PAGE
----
When I was doing the hat experiments (in a previous blog article), I had not finished them, especially with regards to the peaks of the caps. Here are some of the previous experiments, along with two new Knightly experiments (on the right).
I wanted to experiment with sheet foam to make pelisses for hussars, so I needed to make some basic hussar figures first. Here they are, but no pelisses. (See, this is what happens when you get distracted by new projects before the old ones are done.)
This picture came out a little dark, but it is the modern African soldier in a beret (hat experiments), with an AK-47 (Insta-Mold experiment to make small accessories), I like the camo, but it was tedious to paint. I am not sure I could do a whole squad of them, all in one go.
I played a big game of Napoleonics (skirmish) and it inspired me to start painting these Prussian Jagers hat I built six months ago. The officer is a little red faced because I seem to have misplaced one of the painted soldiers, but found two others that I forgot to paint with the others!
Here are the Levy bowmen of the Anglo-Danish army I am building for Saga. The bows were power-sanded from spare bits of wood. They are starting to come together.
These are my current pride and joy! The Anglo-Danish huscarls with 2-handed axes were just plain fun to put together. Axe heads and arms are made of foam. I glued the arms to the axe handles and once dry, glued the arms to the body. Once that was dry I rubbed super glue (Gorilla Glue Super Glue, of course) into the foam and then pinned the arms and axe handle into the position I wanted. Once the super glue was dry the pose stayed put. I then glued on the axe heads.
You can see the Anglo-Danish Warlord, with his Danish axe, started on the lower left. Using sheet foam and zig-zag cutting scissors I created a horse tail plume for his helmet.
Well, that is it for now. Hope you like the sneak peek at the projects to come.
- ► 2017 (38)
- ▼ 2012 (17)
- ► 2011 (43)
Hello Everyone [Matt here], Dale was nice enough to invite me to submit a guest entry on his Wooden Warriors blog. I was more than happy t...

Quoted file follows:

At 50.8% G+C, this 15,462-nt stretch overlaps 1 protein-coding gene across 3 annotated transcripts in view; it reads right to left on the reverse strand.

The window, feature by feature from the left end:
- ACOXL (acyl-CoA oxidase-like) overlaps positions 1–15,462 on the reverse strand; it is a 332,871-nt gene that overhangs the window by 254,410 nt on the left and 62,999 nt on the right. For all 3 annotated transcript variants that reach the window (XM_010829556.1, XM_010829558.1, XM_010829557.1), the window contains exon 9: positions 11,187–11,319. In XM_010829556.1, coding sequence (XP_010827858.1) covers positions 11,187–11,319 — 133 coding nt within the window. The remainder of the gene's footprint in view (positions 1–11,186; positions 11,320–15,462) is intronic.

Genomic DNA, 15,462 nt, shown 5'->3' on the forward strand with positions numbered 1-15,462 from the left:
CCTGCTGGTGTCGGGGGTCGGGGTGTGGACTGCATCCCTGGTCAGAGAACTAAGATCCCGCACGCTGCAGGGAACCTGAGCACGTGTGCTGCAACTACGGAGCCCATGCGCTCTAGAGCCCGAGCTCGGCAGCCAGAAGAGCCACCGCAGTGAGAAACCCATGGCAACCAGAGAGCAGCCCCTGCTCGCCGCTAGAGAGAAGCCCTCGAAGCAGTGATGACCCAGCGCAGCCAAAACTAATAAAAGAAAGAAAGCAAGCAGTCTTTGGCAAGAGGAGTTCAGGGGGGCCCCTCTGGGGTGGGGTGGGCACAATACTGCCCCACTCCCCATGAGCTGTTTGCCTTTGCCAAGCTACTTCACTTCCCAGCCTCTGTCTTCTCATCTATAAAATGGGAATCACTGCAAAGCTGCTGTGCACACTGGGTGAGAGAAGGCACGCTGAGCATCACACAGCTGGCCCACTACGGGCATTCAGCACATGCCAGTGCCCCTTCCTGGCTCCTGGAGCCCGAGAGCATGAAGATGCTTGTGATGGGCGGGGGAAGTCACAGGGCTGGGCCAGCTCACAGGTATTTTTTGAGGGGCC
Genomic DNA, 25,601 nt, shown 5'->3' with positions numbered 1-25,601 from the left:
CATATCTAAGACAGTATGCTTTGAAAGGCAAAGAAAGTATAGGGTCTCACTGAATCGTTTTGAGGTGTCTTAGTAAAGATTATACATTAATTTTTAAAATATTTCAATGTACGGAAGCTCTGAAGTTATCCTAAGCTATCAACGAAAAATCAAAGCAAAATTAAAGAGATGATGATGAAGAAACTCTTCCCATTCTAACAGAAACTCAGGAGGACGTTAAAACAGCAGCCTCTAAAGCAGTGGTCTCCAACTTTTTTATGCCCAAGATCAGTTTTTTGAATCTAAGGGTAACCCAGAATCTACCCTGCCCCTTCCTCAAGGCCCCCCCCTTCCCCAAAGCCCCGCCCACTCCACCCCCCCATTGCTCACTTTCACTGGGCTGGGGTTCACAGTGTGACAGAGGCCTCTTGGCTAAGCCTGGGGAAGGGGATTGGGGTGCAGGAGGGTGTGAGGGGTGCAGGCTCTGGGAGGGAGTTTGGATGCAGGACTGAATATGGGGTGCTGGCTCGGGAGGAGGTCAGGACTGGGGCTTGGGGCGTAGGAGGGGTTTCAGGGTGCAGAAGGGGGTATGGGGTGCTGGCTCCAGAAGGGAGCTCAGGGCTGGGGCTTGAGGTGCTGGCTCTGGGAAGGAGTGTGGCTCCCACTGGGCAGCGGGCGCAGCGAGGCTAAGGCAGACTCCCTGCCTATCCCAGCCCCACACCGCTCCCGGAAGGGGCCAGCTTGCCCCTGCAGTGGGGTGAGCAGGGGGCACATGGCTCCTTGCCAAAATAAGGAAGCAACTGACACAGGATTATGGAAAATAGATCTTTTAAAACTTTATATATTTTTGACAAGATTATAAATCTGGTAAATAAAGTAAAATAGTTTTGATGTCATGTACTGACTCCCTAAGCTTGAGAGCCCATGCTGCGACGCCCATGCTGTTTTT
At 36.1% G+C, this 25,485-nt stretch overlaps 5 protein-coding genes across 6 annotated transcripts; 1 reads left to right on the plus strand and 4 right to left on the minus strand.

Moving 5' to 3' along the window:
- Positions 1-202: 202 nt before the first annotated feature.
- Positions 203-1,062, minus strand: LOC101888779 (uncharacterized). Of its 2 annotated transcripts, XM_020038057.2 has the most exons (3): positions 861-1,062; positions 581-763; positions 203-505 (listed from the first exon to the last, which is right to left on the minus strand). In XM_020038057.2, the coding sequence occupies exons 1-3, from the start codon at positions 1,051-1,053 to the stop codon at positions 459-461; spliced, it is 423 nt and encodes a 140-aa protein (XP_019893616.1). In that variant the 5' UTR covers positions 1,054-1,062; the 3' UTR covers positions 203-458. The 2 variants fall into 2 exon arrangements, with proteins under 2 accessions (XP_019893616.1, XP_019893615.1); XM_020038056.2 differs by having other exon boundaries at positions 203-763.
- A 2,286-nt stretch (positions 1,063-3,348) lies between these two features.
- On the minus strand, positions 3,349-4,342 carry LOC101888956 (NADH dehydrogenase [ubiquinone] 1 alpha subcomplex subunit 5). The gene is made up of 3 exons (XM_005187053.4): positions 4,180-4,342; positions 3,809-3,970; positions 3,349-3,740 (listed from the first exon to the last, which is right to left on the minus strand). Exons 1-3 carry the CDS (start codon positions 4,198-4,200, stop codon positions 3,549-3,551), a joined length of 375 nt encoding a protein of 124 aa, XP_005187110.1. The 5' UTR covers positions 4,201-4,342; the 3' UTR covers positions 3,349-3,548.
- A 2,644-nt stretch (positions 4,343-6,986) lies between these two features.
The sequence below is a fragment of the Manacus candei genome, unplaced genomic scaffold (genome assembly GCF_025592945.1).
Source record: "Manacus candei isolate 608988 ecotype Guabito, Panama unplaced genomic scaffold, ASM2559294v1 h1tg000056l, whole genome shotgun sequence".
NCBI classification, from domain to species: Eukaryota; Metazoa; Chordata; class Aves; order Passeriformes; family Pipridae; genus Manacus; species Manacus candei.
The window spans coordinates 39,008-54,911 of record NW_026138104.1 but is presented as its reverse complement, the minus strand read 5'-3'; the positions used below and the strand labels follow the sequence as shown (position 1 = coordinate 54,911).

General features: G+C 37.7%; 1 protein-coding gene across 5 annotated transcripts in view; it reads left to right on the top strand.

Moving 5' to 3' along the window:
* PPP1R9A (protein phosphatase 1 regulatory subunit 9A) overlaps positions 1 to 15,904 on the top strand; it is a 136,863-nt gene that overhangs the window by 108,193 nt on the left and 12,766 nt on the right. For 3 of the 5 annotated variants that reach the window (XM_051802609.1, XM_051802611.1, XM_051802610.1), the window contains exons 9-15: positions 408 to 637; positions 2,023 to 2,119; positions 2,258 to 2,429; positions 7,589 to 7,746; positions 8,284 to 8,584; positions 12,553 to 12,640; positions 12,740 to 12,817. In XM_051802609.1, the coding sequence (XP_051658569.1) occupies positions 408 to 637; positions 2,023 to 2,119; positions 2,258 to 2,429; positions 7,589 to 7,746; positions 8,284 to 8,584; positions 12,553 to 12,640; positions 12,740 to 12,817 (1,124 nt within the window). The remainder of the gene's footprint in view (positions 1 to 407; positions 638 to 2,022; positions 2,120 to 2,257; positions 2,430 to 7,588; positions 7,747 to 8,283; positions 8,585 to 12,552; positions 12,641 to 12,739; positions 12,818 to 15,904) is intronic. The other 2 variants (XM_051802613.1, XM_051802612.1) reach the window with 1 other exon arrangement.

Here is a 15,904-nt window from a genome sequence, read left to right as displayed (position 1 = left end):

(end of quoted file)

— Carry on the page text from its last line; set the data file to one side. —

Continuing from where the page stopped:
My goal was to scratch-build and paint a 28mm DBA Early Armenian (II/28(b)) army in twelve days, but I did not make it. More like 24 days, e...
So the call went out on the Wargaming on a Budget forum for how to make helmets for ancient warriors, like a Greek Hoplite. I have been won...
I decided to use the rules Song of Drums and Shakos (SDS), which are simple to teach, but give the player tactical choices to make, so it n...
I was costing out my various Napoleonic figures for the rules Song of Drums and Shakos , and I thought it would be interesting to try and co...
One of the uniform elements that I really like is the Prussian pickelhaube from the Franco-Prussian War-era, similar to this one . In additi...
Generally speaking, I stay away from Hot Glue and Hot Glue Guns. I inevitably burn my fingertips by smooshing it into the molten glue at som...
I was accused of teasing :) you all with my last entry, because I did not include a picture of the final product. That wasn't teasing; I...
This is why I paint Napoleonics. It is because of uniforms like this. I first saw a picture of the 1807 French Napoleonics Carabiniers in a ...
Hi Everyone, I finally got around to painting the Mind Flayer and the Otyugh figures I made a while back. I've been working on a &quo...
Labels I Use in Posts
- ancients (26)
- battle report (4)
- beads (3)
- casting (4)
- dba (10)
- experiments (64)
- fantasy (49)
- gaming (32)
- medieval (6)
- minimalist (4)
- napoleonic (42)
- news (3)
- painting (40)
- printed paper (8)
- products (12)
- review (12)
- sci-fi (5)
- Shadowsea (2)
- soldiers (126)
- steampunk (3)
- terrain (7)
- tools (11)
- toy (8)
- tutorial (74)
- warriors (142)
- wooden (172)
- WWII (3)